The coroner’s temporary boundary of the site has been replaced by another black wall that slants back towards the site, drawing the eye towards the holy field with center stone and hemlock forests beyond. There is a gash in the tree line where 80 hemlocks were burnt down from the heat of the crash.


Walking along the edge of ground zero you notice a pattern of diagonal and straight lines etched into the black peripheral wall as well as the grey walkway. These lines represent the hemlock trees and branches. You eventually come to a white marble wall. From a distance it seems as one continuous boundary. On closer approach you notice there are separated marble tablets each honoring the name of one of the forty passengers and crew. On deeper reflection, these were all separate individuals who in the face of destiny acted as one. The flight path one walked earlier up the hill, now slices through the wall in a direct trajectory towards a center stone in the field. There is a wooden slatted gate of roughly hewn hemlock that marks the threshold into hallowed ground. No one passes through this except the families, once a year.


The experience is ritualistic. One encounters a sacred boundary between life and death. A threshold in the outer world as well as within. And at this sacred site, only the “beloved” are allowed to enter both worlds and approach the 17 ton sandstone marking the epicenter of hallowed ground.


The Flight 93 Memorial captures the human spirit in its symbolism and ritual. There are many ways to look at 9/11. But if any tragedy can be redeemed by deepening our own humanity, then there is saving grace and growth, even out of the ashes.


There are many who view the world as an arbitrary chain of “natural selection” and explained accidents. But there is nothing random about the Flight 93 Memorial. Everything is intentional. Each structure and pathway is a conscious decision to represent the mystery of being human. If a single point of geography can be so imbued with human endeavor and consciousness, how can one not say that all of the forms of Nature and the Human Being are not equally as intentional and designed to reflect a consciousness, a higher purpose.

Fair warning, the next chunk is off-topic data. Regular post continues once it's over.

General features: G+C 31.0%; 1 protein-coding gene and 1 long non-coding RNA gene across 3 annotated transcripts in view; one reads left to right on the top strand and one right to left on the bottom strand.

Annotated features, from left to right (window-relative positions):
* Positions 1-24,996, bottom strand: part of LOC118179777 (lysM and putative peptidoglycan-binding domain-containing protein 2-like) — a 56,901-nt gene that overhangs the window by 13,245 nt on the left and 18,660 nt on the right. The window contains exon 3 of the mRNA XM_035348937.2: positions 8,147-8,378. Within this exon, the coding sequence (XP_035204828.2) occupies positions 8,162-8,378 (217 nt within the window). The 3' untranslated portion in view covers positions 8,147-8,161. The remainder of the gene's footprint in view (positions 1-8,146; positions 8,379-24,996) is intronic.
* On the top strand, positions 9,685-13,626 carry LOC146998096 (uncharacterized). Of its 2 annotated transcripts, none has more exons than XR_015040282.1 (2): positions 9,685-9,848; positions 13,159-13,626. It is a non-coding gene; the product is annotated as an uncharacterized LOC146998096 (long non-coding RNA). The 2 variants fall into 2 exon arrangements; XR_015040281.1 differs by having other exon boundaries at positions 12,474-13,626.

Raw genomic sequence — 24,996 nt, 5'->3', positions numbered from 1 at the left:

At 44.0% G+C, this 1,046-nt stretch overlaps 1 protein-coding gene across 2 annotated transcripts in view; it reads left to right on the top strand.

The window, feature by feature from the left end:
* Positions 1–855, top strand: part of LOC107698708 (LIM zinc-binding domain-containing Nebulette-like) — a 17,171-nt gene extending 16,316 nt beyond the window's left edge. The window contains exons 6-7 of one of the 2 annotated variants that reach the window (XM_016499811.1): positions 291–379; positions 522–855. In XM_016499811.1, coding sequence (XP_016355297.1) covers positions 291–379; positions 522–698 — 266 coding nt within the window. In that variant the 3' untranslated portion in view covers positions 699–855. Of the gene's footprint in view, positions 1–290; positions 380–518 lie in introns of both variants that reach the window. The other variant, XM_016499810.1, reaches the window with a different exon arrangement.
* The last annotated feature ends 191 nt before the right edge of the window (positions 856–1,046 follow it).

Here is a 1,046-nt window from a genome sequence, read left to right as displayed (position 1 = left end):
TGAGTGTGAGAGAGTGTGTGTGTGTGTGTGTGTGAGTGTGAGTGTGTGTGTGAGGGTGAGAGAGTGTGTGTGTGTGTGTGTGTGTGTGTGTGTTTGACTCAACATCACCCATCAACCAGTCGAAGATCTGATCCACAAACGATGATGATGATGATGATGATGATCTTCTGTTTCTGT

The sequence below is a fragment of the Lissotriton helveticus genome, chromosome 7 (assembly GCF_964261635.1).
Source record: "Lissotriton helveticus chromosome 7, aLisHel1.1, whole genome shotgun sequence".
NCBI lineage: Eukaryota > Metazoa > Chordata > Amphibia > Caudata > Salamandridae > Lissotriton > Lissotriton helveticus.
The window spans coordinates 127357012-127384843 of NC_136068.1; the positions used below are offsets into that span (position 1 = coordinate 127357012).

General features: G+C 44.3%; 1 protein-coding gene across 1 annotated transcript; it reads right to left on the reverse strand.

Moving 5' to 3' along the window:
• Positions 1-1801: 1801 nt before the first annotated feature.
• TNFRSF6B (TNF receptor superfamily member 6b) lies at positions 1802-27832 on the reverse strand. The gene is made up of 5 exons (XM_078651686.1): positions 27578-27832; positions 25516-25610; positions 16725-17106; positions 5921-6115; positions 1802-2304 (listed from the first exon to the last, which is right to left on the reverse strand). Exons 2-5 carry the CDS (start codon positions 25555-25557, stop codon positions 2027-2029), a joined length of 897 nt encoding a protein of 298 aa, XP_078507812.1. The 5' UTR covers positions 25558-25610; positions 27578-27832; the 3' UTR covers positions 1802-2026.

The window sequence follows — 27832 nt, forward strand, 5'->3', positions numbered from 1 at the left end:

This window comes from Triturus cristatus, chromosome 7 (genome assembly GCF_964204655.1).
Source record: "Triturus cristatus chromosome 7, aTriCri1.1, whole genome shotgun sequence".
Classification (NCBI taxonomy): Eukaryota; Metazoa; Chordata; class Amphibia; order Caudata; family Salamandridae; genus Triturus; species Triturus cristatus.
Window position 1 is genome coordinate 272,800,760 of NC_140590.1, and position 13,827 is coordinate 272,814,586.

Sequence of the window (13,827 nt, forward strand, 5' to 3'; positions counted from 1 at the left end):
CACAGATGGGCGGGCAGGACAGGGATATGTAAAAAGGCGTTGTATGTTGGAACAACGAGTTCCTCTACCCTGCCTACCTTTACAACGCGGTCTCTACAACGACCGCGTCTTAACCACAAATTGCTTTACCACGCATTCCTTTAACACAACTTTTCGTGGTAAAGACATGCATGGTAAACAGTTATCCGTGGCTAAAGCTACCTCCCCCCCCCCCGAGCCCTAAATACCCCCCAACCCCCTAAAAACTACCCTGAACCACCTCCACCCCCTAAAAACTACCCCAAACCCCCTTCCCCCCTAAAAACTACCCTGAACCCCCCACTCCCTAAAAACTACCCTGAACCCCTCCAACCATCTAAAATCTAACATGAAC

The design and detail of the Flight 93 Memorial is not a random accident. And neither are we.


__________________________


Please visit my Photo Tour of Flight 93 Memorial for a more visual impression of its beauty.




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2 komentarze


BlueFlame NoenDragon
BlueFlame NoenDragon
08 paź 2021

This is a reminder also to whom we choose to care about our greatest defeat into a lesson of reuniting humility from both the soul and mind , a remembrance to our Humankind. I cannot thank you enough for this reminder and this recharged faith I seemed to have lost for these days and months after graduation and my situations of life... it is all coming back to me of who I truly become for my rightful name of honor - Catherine Torres

Polub
BlueFlame NoenDragon
BlueFlame NoenDragon
08 paź 2021
Odpowiada osobie:

For this I have turned my own page to this journey I have faced with great pain of being taken for granted of me and of my actions being lack of understanding from both difficult times during my workforce, pressure of time, and my lack of freedom I must have a place for my mind to rest. No matter how many times I have been through remorse of my past, Cried of being wasted through lenient and guilty actions that I created from my lack of confidence, and above it all, my heart to be held up with scars. I may not be any of importance to the world for any other than being my own reality with my personal…

Polub